Good2Know: Calling .NET Web Service via Javascript (Client side)

The .NET framework makes it very simple to accomplish a task that is not in the least trivial.  What client-side calls to a web service provides is the ability to retrieve data and make it available to the user without a page refresh.  So let me get right to the point and show you how it’s done.

Place a ScriptManager within the Form tag

<asp:ScriptManager ID=”ScriptManager1″ runat=”server”>


<asp:ServiceReference Path=”http://localhost/YourService/databroker.asmx&#8221; />



The web service will be called by one JavaScript method and its result returned to a return method.  The GetWebServiceData method will call the web service, pass the parameters the service receives and also pass the method that the web service will call to return its results.

function GetWebServiceData() {

var myName;

myName = “Danny”

MyWebServiceNamespace.MyWebService.HelloWorldMethod(myName, WebServiceReturn);

function WebServiceReturn(result) {

document.getElementById(“resultReturn”).innerHTML = result;


The applications are endless and chances are you have already seen this in action countless of times.  This opens the door to much richer and interactive data driven applications.

Good2Read: ASP.NET 2.0 Website Programming: Problem – Design – Solution

If you have been programming for a while you have come to understand that the only way to keep up with the ever growing amount of technology Redmond throws at us is to read…constantly…without stopping.  The fact that everybody and their mother seems to be writing nowadays doesn’t help the situation either.  Over the years I’ve come to identify authors and publishers that seem to produce quality books on a variety of subjects.  Authors like like Carli Watson, Rockford Lhotka, Steve McConnell (to name a few) put out quality on everything they write.

A new face in the good authors line up is Marco Bellinaso.  Marco wrote ASP.NET 2.0 Web Site Programming which turned out to be a great book I always recommend to someone that knows some ASP.NET and wants to take their development of enterprise level applications to the next level.  Marco has done an excellent job at outlining what I think should be the path every developer takes in identifying the problem at hand, designing the application and providing a solution to the client.  Reading Marco’s book is a delight for the one seeking how serious development is done.  It is the kind of book that you wear out from frequent reading because it could easily become part of one’s library of reference books.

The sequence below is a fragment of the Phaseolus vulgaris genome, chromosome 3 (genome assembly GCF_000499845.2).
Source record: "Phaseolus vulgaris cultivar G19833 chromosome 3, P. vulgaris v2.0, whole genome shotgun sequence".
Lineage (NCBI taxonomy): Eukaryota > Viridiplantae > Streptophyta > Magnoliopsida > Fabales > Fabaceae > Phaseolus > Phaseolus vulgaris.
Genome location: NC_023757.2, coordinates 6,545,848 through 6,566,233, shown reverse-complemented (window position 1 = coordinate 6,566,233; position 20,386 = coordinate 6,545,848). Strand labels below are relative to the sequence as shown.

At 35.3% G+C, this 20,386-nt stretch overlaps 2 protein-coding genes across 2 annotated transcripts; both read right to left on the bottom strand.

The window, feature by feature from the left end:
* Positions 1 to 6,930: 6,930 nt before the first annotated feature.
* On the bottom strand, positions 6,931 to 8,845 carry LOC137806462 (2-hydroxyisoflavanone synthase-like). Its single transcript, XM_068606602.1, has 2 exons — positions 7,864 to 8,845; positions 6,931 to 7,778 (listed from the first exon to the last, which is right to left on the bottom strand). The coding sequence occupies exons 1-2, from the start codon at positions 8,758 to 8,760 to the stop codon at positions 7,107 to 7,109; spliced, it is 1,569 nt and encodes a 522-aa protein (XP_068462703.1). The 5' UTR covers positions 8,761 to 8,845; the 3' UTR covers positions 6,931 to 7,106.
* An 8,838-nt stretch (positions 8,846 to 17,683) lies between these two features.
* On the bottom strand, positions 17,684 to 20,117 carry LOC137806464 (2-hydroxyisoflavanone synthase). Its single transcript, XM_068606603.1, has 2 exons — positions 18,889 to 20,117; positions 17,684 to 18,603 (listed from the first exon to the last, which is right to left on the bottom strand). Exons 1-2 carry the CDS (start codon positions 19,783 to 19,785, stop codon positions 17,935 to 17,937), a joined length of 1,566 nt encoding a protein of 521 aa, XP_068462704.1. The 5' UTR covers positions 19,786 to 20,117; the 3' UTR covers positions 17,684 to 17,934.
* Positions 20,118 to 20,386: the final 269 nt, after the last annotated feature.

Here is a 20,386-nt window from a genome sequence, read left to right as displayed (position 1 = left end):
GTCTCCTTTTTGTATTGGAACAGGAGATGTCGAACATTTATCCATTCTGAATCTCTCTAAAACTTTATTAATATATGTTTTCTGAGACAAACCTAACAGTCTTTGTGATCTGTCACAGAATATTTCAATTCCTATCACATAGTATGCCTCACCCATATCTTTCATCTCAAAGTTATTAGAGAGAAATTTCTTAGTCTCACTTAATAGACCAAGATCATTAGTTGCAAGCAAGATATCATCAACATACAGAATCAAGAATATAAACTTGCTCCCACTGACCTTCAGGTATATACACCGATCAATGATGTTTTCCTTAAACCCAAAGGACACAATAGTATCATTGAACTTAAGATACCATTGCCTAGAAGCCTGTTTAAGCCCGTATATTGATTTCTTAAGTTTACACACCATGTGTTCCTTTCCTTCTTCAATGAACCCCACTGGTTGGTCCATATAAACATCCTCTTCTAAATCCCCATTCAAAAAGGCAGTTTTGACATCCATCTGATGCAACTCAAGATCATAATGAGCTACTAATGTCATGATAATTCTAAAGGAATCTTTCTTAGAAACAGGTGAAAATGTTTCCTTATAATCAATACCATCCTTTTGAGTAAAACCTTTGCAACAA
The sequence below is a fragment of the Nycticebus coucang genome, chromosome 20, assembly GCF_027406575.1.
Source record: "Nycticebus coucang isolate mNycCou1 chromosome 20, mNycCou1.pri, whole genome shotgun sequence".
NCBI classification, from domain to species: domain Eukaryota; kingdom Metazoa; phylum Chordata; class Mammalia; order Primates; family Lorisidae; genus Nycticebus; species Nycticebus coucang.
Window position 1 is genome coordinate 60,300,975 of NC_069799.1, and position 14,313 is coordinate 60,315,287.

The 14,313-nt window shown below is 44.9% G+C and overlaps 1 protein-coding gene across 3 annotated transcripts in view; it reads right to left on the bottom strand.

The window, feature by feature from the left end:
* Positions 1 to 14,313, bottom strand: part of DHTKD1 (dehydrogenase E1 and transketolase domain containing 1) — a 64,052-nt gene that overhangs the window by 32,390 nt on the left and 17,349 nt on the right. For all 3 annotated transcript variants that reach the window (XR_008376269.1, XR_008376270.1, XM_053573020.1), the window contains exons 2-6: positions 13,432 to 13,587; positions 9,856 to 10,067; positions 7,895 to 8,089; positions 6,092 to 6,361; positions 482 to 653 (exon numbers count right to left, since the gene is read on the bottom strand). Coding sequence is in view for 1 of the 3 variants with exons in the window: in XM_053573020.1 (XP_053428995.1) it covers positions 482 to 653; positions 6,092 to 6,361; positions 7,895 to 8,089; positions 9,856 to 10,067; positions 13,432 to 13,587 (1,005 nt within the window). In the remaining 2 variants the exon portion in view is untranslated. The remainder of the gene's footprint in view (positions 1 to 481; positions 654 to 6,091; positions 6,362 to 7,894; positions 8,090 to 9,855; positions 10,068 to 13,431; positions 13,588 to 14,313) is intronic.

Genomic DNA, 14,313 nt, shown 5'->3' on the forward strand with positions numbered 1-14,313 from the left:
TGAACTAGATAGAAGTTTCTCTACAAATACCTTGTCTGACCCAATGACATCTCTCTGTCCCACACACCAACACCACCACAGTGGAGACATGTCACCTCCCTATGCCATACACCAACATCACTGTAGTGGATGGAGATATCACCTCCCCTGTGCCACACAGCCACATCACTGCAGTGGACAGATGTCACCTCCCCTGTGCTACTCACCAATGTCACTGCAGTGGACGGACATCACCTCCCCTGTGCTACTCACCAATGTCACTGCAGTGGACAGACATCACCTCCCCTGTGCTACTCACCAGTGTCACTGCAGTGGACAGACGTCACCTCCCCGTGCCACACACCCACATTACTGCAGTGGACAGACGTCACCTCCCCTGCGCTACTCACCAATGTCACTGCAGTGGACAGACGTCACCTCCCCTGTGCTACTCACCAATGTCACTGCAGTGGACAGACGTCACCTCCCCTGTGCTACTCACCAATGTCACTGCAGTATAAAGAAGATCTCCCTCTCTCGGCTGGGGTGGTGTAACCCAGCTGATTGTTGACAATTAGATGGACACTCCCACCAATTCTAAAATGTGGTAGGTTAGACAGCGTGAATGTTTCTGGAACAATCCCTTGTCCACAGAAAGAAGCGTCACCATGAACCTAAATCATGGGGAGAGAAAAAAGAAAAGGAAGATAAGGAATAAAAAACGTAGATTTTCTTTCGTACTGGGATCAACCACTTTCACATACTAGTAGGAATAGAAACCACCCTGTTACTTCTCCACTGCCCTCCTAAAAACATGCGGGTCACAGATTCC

If you are looking for a sound approach to the world of web development look no further, you have arrived.  Reading this book you’ll learn concepts like how UML design fits in the overall planning stage, how designing a  Data Access Layer (DAL) and a Business Logic Layer (BLL) prior to any UI implementation (what a concept right?) is the key to an application that can withstand the test of time and much more.  Marco’s conversational writing approach makes the learning of these important concepts simple to understand and implement.

Good2Read: ASP.NET WebForms vs MVC

Dino Esposito, and if you don’t know who he is you need to read more, has an excellent article on the July issue of the MSDN Magazine where he compares WebForms and ASP.NET MVC.

If you haven’t taken the plunge into the MVC pool, below are some pros and cons of both WebForms and ASP.NET MVC.



  • Third party controls
  • As close as stateful forms as an app can get with viewstate, postbased and the event-driven paradigm.
  • No need to know HTML, CSS, etc.  Just know .NET and you are ready to go.


  • Hard to  test
  • HTML abstraction hinders browser compatibility
  • Hard to integrate with javascript frameworks such as jQuery, PrototypeJS, etc.
  • Lack of parameters in links when using viewstate tends to yield pages that rank lower on search engines.



  • Separation of concerns (SoC) architecture
  • Ideal for Test Driven Development (TDD)
  • Complete script and CSS freedom due to simpler markup


  • Full control of HTML, Javascript and CSS might be seen as a weakness for some.
  • Requires familiarity of the MVC pattern.  One needs to know how Models, Views and Controllers work together.

So when it is all said and done, it comes down to using the right tool to address a particular issue.  Don’t get stuck with only a hammer in hand because then everything you’ll see will look like a nail.